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May 09, 2004

Mother's Day Post « Social Issues »

In honor of Mother's Day, I thought I'd link the excellent discussion going on in this post, and excerpt the two most salient comments:

Update:Oh, and the discussion continued over here, with some even more salient comments made...but too many to continue to excerpt.

Dean Esmay:

It's sad to me that, in 2004, we still have people speaking of this as if it's a "woman's issue" and still talking as if this is about women being beaten and killed as the primary problem.

Of course, some do this out of genuine misinunderstanding. But some do it becuase, frankly, they are faux-feminists with a vested interest in perpetuating those stereotypes because it gives them political and, in many cases, financial power to do so.

We know now that women are guilty of an equal rate of spousal assaults as men. We also know that women commit the majority of severe child abuse and the majority of child homicides, and about a quarter of child sexual molestations, as well as a large proportion of elder abuse. We also know that women are far more likely to get away verbal assaults, or even be encouraged in such behavior.

The failure of women to take responsibility for their own violent and dysfunctinal behavior by blaming men or "patriarchal society" and suchlike only contributes to the fact that domestic violence continues to be a serious problem. We are still, unfortunately, blaming the victim--which is as often the man as the woman, but which most people are still too afraid to acknowledge.

Richard Bennett:

Interesting discussion here, and I see that both sides are well-represented. I used to deal with this issue as a part-time lobbyist, and I've had the good fortune of discussing it with some of the leading researchers and advocates in the field, on both sides the of the issue, including Cathy Young, who's been writing about it for several years.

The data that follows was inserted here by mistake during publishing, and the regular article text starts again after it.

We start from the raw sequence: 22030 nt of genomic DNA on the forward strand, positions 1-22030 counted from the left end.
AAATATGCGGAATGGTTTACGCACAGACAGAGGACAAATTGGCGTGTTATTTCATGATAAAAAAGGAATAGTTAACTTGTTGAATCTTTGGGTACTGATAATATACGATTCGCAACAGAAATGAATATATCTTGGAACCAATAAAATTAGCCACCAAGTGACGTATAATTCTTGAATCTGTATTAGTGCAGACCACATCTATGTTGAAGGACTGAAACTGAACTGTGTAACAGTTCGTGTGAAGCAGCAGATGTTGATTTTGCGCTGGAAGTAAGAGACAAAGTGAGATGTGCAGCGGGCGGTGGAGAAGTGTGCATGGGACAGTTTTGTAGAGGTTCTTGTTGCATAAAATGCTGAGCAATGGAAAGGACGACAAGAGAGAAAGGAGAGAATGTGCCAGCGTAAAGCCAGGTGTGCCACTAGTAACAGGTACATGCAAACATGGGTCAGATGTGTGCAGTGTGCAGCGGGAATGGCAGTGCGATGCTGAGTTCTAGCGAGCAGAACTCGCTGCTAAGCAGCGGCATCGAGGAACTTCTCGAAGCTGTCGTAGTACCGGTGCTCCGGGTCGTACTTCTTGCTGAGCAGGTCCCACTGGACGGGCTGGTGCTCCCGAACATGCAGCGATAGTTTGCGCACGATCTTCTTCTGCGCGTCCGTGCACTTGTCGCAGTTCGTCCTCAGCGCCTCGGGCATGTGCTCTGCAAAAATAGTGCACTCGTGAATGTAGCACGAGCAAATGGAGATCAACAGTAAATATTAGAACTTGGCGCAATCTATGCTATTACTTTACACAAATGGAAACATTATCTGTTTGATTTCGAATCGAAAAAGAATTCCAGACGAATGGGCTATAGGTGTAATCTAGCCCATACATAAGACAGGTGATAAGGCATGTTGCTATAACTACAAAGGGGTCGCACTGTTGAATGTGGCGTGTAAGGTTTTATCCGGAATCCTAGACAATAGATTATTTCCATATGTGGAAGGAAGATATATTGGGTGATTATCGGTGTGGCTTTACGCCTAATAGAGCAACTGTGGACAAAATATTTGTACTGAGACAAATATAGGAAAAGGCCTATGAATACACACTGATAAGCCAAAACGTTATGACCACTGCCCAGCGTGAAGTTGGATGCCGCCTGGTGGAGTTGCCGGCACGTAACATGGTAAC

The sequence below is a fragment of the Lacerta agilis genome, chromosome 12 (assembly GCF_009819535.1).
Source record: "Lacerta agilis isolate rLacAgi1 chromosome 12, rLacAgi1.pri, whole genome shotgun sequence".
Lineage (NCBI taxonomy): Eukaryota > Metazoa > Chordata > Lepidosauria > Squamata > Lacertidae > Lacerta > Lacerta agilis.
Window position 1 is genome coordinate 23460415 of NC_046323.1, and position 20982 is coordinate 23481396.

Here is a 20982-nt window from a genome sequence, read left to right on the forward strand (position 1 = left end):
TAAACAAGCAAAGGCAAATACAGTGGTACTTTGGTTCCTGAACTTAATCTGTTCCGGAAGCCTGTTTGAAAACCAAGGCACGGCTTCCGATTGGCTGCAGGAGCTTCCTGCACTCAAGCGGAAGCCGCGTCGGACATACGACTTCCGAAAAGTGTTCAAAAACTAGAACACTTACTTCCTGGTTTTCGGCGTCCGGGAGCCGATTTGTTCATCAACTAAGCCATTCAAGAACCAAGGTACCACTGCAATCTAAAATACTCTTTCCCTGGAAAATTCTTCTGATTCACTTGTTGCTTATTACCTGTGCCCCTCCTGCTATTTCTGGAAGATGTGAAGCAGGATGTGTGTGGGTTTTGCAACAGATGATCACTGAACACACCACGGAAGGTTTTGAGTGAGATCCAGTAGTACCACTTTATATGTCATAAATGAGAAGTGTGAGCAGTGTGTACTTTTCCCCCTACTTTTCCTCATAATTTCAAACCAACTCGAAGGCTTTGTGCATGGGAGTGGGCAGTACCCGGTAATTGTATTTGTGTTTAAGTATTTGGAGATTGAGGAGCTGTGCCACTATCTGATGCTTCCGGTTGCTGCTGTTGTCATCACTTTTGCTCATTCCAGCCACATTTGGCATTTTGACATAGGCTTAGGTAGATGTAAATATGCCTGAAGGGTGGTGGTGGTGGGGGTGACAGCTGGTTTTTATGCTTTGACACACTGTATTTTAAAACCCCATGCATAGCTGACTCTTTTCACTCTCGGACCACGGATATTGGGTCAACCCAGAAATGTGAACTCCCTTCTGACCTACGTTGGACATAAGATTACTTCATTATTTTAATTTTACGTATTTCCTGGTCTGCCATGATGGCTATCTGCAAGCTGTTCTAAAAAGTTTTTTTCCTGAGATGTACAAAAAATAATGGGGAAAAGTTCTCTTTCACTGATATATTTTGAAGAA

The main problem with DV laws as they stand today is just what Cathy says it is: the "one size fits all" approach. Research tells us that DV sorts out into three categories: somewhat less than 25% of the time, the man is the sole aggressor; a little more than 25% of the time, the female is the sole aggressor; and about half the time the violence is mutual.

So it stands to reason that a comprehensive approach to reducing violence would identify the dynamics and treat them appropriately, right? Which would mean that about as many women as men would be arrested and treated in the DV re-education programs, and that half the time an arrest is made, both parties would be arrested, right? After all, they've both broken the law, and the law's the law.

But this isn't what happens. In many states, there is a statutory prohibition against mutual arrest, and the cops are directed to arrest the "greater aggressor", which in most cases is judged by the cops, on the basis of their training, to be the male.

Now how well do you suppose the re-education camp works on the typical male who's either not an aggressor or one of two mutual aggressors? Bear in mind that he has to stand up and declare that the whole mess is all his fault or he's expelled from the class and made to start all over again, paying around $50 a week for 52 weeks or so to avoid more jail time.